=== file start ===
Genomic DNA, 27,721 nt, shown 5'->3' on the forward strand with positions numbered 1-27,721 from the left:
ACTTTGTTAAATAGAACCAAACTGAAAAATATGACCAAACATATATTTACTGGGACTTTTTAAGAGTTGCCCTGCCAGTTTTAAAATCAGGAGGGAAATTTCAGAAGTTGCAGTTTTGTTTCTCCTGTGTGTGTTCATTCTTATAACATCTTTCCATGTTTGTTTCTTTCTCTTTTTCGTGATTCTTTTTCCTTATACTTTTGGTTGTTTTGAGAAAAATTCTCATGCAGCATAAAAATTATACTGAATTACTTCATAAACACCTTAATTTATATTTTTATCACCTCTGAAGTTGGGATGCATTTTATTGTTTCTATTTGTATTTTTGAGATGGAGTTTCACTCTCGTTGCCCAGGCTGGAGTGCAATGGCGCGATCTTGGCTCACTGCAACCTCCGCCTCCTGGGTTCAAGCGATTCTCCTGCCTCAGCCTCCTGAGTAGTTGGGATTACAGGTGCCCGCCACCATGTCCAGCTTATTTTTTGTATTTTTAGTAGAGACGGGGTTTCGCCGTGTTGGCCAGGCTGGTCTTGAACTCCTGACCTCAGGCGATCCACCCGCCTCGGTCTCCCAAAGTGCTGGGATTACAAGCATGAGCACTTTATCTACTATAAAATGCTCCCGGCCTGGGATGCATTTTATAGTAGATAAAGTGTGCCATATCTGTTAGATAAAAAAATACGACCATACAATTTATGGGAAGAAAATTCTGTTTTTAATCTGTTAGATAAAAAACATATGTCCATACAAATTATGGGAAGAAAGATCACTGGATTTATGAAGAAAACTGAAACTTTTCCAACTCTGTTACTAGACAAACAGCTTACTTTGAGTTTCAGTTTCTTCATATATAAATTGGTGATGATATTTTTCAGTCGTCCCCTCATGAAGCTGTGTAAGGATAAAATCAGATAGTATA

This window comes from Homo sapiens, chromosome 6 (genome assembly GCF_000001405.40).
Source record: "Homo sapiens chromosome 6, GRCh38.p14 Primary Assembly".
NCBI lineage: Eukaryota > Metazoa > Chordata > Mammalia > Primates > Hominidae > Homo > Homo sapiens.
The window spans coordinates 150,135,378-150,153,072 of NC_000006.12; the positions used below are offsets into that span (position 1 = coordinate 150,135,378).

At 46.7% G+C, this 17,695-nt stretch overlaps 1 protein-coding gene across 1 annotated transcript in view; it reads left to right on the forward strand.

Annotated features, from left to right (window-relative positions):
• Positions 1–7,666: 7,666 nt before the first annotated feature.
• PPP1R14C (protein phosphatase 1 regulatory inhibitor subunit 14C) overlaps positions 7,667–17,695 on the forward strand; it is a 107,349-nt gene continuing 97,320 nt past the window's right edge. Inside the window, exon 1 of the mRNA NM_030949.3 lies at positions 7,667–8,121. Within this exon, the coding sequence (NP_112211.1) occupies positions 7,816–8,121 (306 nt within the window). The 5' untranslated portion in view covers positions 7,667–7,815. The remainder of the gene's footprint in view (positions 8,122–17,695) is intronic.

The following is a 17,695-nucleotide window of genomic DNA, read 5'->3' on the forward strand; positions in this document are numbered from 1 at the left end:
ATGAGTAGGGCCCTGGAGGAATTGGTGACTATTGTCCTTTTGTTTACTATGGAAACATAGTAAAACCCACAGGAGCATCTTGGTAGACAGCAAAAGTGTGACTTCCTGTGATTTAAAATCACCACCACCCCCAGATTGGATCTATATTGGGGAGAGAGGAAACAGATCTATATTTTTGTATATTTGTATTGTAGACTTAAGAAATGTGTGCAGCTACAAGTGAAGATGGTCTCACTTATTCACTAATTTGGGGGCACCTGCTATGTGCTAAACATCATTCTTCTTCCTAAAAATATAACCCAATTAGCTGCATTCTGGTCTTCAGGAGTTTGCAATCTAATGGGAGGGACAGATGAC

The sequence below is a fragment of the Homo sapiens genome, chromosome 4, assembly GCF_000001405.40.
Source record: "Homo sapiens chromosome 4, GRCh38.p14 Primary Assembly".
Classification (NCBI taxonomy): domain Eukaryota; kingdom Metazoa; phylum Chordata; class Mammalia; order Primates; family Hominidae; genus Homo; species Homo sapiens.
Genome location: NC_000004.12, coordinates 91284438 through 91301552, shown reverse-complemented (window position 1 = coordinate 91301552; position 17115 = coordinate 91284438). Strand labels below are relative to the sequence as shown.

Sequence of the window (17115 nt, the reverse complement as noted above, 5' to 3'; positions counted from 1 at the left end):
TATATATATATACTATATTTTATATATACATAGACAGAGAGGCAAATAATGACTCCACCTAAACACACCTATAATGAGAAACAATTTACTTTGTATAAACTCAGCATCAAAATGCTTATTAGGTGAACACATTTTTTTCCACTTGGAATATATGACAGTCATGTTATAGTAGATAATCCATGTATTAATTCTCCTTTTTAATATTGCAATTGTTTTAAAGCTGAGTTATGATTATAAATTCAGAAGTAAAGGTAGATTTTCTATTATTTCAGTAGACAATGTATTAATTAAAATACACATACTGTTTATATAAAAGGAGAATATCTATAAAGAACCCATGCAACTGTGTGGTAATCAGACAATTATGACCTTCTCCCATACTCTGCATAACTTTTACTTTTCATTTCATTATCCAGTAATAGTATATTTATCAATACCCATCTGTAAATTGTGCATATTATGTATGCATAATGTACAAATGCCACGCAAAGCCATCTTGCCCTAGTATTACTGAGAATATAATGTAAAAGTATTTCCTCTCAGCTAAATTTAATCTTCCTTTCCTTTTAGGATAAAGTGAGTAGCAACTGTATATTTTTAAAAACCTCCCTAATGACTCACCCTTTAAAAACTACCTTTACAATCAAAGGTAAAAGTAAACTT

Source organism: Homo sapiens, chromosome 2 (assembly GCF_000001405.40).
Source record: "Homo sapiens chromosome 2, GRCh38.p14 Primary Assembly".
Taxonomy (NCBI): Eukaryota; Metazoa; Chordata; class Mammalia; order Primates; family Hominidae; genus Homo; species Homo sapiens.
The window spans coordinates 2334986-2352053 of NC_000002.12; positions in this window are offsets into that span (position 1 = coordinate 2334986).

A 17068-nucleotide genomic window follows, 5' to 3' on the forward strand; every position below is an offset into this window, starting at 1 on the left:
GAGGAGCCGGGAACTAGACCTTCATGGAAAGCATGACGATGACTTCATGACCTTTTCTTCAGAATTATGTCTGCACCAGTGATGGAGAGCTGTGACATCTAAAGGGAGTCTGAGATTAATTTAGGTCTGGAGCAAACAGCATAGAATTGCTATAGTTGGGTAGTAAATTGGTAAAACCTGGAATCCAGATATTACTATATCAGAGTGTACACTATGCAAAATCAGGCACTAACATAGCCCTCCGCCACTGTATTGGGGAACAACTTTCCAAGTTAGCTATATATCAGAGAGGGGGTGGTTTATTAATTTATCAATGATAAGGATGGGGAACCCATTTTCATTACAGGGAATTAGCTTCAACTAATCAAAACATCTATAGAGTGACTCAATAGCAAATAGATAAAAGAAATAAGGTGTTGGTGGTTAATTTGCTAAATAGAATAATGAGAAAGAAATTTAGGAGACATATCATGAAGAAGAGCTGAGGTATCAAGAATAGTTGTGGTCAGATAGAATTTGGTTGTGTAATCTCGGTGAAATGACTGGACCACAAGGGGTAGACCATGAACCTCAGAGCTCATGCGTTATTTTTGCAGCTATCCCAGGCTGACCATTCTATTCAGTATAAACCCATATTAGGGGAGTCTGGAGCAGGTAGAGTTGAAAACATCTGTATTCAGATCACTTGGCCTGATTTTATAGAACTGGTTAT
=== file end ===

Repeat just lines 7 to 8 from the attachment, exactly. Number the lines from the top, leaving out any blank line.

At 46.7% G+C, this 17,695-nt stretch overlaps 1 protein-coding gene across 1 annotated transcript in view; it reads left to right on the forward strand.

Annotated features, from left to right (window-relative positions):